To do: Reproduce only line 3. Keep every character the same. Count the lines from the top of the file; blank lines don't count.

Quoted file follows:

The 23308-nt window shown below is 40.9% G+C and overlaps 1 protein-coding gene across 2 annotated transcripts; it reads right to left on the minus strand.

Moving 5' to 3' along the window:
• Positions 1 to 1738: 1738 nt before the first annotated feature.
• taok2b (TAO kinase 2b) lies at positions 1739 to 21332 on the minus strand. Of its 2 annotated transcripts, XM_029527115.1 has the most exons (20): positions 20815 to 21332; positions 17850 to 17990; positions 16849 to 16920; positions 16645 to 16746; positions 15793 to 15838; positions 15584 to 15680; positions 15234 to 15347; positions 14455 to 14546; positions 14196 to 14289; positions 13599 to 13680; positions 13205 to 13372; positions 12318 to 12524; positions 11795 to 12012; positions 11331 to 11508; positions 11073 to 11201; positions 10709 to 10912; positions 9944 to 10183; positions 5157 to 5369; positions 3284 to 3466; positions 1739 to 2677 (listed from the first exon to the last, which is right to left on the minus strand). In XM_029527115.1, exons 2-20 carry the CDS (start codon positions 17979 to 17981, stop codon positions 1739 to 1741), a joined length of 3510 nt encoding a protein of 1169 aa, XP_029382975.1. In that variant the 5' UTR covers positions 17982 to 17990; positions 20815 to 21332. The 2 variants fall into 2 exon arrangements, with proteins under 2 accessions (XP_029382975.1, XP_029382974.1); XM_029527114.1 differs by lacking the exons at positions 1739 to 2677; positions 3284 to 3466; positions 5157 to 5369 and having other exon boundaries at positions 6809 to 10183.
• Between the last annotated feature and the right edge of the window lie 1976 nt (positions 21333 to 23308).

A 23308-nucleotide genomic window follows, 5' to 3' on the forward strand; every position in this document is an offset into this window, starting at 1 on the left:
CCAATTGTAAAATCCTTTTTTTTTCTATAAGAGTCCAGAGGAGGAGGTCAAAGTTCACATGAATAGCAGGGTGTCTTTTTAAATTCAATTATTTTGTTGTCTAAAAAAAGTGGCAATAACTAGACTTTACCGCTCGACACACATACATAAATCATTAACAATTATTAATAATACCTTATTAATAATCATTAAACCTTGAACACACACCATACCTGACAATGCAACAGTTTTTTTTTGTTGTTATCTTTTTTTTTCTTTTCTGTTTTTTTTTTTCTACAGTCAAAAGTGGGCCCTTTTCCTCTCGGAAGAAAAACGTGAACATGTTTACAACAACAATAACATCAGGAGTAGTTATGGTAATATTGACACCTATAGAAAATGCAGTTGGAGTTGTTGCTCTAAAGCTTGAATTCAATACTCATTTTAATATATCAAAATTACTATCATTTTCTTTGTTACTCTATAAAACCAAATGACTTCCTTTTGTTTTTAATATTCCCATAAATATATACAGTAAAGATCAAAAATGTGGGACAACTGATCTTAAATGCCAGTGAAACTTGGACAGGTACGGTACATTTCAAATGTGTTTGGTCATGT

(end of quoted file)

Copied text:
• Positions 1 to 1738: 1738 nt before the first annotated feature.